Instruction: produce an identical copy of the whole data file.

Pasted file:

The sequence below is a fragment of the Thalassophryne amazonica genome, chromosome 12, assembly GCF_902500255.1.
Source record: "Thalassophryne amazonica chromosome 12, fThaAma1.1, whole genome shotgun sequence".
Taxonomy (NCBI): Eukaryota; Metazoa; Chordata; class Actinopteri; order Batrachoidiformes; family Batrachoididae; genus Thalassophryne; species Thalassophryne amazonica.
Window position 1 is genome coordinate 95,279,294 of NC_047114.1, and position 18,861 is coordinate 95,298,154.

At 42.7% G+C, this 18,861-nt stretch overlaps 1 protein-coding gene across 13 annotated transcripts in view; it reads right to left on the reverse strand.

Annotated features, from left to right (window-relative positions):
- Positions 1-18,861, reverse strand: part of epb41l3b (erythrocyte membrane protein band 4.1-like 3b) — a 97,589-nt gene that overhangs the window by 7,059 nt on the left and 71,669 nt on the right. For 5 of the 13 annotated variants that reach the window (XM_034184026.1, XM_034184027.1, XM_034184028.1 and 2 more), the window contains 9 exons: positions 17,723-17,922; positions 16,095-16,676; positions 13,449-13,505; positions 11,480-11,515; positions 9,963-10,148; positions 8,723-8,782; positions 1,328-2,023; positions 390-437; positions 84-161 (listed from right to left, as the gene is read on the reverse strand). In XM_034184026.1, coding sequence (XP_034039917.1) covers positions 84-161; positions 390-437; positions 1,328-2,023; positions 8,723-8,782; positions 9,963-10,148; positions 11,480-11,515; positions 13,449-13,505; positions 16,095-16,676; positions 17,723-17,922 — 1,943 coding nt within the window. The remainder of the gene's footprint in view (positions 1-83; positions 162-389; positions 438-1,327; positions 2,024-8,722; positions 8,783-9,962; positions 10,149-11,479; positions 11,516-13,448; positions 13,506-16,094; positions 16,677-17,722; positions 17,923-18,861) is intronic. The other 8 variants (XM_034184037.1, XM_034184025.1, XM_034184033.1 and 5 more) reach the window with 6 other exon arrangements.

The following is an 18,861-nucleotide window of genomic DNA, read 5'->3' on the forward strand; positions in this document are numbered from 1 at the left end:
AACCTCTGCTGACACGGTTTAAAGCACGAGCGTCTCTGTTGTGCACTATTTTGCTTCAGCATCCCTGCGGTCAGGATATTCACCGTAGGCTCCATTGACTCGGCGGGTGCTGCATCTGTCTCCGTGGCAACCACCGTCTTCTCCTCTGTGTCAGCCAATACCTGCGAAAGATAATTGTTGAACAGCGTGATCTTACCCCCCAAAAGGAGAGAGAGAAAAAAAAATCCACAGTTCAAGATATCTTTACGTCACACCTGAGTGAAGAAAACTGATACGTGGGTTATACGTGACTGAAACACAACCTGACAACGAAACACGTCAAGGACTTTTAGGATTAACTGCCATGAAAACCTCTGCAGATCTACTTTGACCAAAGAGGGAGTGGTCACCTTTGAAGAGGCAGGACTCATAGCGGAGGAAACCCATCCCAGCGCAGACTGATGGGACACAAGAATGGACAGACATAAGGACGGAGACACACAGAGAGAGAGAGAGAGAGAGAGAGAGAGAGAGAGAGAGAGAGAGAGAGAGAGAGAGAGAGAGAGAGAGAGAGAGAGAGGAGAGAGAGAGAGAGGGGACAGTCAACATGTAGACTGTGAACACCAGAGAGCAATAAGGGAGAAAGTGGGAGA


The sequence below is a fragment of the Thalassophryne amazonica genome, chromosome 12, assembly GCF_902500255.1.
Source record: "Thalassophryne amazonica chromosome 12, fThaAma1.1, whole genome shotgun sequence".
Taxonomy (NCBI): Eukaryota; Metazoa; Chordata; class Actinopteri; order Batrachoidiformes; family Batrachoididae; genus Thalassophryne; species Thalassophryne amazonica.
Window position 1 is genome coordinate 95,279,294 of NC_047114.1, and position 18,861 is coordinate 95,298,154.

At 42.7% G+C, this 18,861-nt stretch overlaps 1 protein-coding gene across 13 annotated transcripts in view; it reads right to left on the reverse strand.

Annotated features, from left to right (window-relative positions):
- Positions 1-18,861, reverse strand: part of epb41l3b (erythrocyte membrane protein band 4.1-like 3b) — a 97,589-nt gene that overhangs the window by 7,059 nt on the left and 71,669 nt on the right. For 5 of the 13 annotated variants that reach the window (XM_034184026.1, XM_034184027.1, XM_034184028.1 and 2 more), the window contains 9 exons: positions 17,723-17,922; positions 16,095-16,676; positions 13,449-13,505; positions 11,480-11,515; positions 9,963-10,148; positions 8,723-8,782; positions 1,328-2,023; positions 390-437; positions 84-161 (listed from right to left, as the gene is read on the reverse strand). In XM_034184026.1, coding sequence (XP_034039917.1) covers positions 84-161; positions 390-437; positions 1,328-2,023; positions 8,723-8,782; positions 9,963-10,148; positions 11,480-11,515; positions 13,449-13,505; positions 16,095-16,676; positions 17,723-17,922 — 1,943 coding nt within the window. The remainder of the gene's footprint in view (positions 1-83; positions 162-389; positions 438-1,327; positions 2,024-8,722; positions 8,783-9,962; positions 10,149-11,479; positions 11,516-13,448; positions 13,506-16,094; positions 16,677-17,722; positions 17,923-18,861) is intronic. The other 8 variants (XM_034184037.1, XM_034184025.1, XM_034184033.1 and 5 more) reach the window with 6 other exon arrangements.

The following is an 18,861-nucleotide window of genomic DNA, read 5'->3' on the forward strand; positions in this document are numbered from 1 at the left end:
AACCTCTGCTGACACGGTTTAAAGCACGAGCGTCTCTGTTGTGCACTATTTTGCTTCAGCATCCCTGCGGTCAGGATATTCACCGTAGGCTCCATTGACTCGGCGGGTGCTGCATCTGTCTCCGTGGCAACCACCGTCTTCTCCTCTGTGTCAGCCAATACCTGCGAAAGATAATTGTTGAACAGCGTGATCTTACCCCCCAAAAGGAGAGAGAGAAAAAAAAATCCACAGTTCAAGATATCTTTACGTCACACCTGAGTGAAGAAAACTGATACGTGGGTTATACGTGACTGAAACACAACCTGACAACGAAACACGTCAAGGACTTTTAGGATTAACTGCCATGAAAACCTCTGCAGATCTACTTTGACCAAAGAGGGAGTGGTCACCTTTGAAGAGGCAGGACTCATAGCGGAGGAAACCCATCCCAGCGCAGACTGATGGGACACAAGAATGGACAGACATAAGGACGGAGACACACAGAGAGAGAGAGAGAGAGAGAGAGAGAGAGAGAGAGAGAGAGAGAGAGAGAGAGAGAGAGAGAGAGAGAGAGAGAGAGGAGAGAGAGAGAGAGGGGACAGTCAACATGTAGACTGTGAACACCAGAGAGCAATAAGGGAGAAAGTGGGAGA